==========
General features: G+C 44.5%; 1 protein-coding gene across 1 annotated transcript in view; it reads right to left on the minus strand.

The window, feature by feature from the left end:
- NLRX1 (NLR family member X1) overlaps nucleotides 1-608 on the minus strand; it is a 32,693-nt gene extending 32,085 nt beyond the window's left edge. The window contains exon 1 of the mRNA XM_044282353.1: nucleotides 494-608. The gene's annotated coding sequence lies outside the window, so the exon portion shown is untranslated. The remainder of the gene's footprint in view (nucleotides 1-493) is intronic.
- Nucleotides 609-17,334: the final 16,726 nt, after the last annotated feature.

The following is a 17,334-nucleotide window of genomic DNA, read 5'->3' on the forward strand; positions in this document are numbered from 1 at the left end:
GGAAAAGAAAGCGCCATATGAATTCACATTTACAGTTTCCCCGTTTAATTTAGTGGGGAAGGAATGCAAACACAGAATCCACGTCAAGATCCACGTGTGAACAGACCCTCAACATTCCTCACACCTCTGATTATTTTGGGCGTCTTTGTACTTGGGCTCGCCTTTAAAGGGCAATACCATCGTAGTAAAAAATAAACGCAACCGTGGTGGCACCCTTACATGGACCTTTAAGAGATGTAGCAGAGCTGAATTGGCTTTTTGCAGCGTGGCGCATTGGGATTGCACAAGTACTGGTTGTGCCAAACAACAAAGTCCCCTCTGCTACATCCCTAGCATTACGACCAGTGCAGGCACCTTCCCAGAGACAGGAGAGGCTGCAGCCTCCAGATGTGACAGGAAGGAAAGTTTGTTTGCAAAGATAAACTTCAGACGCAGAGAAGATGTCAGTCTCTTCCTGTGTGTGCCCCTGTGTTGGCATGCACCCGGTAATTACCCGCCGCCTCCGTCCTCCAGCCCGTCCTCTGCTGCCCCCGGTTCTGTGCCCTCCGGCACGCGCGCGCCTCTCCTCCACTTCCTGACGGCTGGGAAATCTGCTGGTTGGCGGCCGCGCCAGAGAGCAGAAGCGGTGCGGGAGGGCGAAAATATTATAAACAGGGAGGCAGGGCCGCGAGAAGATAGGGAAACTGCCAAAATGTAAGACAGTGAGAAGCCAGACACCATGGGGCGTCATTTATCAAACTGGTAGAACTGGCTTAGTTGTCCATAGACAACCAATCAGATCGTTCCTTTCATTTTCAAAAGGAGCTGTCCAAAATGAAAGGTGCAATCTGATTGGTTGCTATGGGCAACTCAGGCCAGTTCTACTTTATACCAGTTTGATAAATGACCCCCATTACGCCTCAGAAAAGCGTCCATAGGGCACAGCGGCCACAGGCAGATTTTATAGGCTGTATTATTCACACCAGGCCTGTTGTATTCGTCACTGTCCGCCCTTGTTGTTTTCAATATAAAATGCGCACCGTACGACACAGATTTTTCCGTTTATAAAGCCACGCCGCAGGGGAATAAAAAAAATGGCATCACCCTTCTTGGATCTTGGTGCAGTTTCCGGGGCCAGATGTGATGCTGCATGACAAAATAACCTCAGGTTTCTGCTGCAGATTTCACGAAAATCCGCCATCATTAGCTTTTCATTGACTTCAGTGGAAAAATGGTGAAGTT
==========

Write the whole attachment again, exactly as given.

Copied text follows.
General features: G+C 44.5%; 1 protein-coding gene across 1 annotated transcript in view; it reads right to left on the minus strand.

The window, feature by feature from the left end:
- NLRX1 (NLR family member X1) overlaps nucleotides 1-608 on the minus strand; it is a 32,693-nt gene extending 32,085 nt beyond the window's left edge. The window contains exon 1 of the mRNA XM_044282353.1: nucleotides 494-608. The gene's annotated coding sequence lies outside the window, so the exon portion shown is untranslated. The remainder of the gene's footprint in view (nucleotides 1-493) is intronic.
- Nucleotides 609-17,334: the final 16,726 nt, after the last annotated feature.

The following is a 17,334-nucleotide window of genomic DNA, read 5'->3' on the forward strand; positions in this document are numbered from 1 at the left end:
GGAAAAGAAAGCGCCATATGAATTCACATTTACAGTTTCCCCGTTTAATTTAGTGGGGAAGGAATGCAAACACAGAATCCACGTCAAGATCCACGTGTGAACAGACCCTCAACATTCCTCACACCTCTGATTATTTTGGGCGTCTTTGTACTTGGGCTCGCCTTTAAAGGGCAATACCATCGTAGTAAAAAATAAACGCAACCGTGGTGGCACCCTTACATGGACCTTTAAGAGATGTAGCAGAGCTGAATTGGCTTTTTGCAGCGTGGCGCATTGGGATTGCACAAGTACTGGTTGTGCCAAACAACAAAGTCCCCTCTGCTACATCCCTAGCATTACGACCAGTGCAGGCACCTTCCCAGAGACAGGAGAGGCTGCAGCCTCCAGATGTGACAGGAAGGAAAGTTTGTTTGCAAAGATAAACTTCAGACGCAGAGAAGATGTCAGTCTCTTCCTGTGTGTGCCCCTGTGTTGGCATGCACCCGGTAATTACCCGCCGCCTCCGTCCTCCAGCCCGTCCTCTGCTGCCCCCGGTTCTGTGCCCTCCGGCACGCGCGCGCCTCTCCTCCACTTCCTGACGGCTGGGAAATCTGCTGGTTGGCGGCCGCGCCAGAGAGCAGAAGCGGTGCGGGAGGGCGAAAATATTATAAACAGGGAGGCAGGGCCGCGAGAAGATAGGGAAACTGCCAAAATGTAAGACAGTGAGAAGCCAGACACCATGGGGCGTCATTTATCAAACTGGTAGAACTGGCTTAGTTGTCCATAGACAACCAATCAGATCGTTCCTTTCATTTTCAAAAGGAGCTGTCCAAAATGAAAGGTGCAATCTGATTGGTTGCTATGGGCAACTCAGGCCAGTTCTACTTTATACCAGTTTGATAAATGACCCCCATTACGCCTCAGAAAAGCGTCCATAGGGCACAGCGGCCACAGGCAGATTTTATAGGCTGTATTATTCACACCAGGCCTGTTGTATTCGTCACTGTCCGCCCTTGTTGTTTTCAATATAAAATGCGCACCGTACGACACAGATTTTTCCGTTTATAAAGCCACGCCGCAGGGGAATAAAAAAAATGGCATCACCCTTCTTGGATCTTGGTGCAGTTTCCGGGGCCAGATGTGATGCTGCATGACAAAATAACCTCAGGTTTCTGCTGCAGATTTCACGAAAATCCGCCATCATTAGCTTTTCATTGACTTCAGTGGAAAAATGGTGAAGTT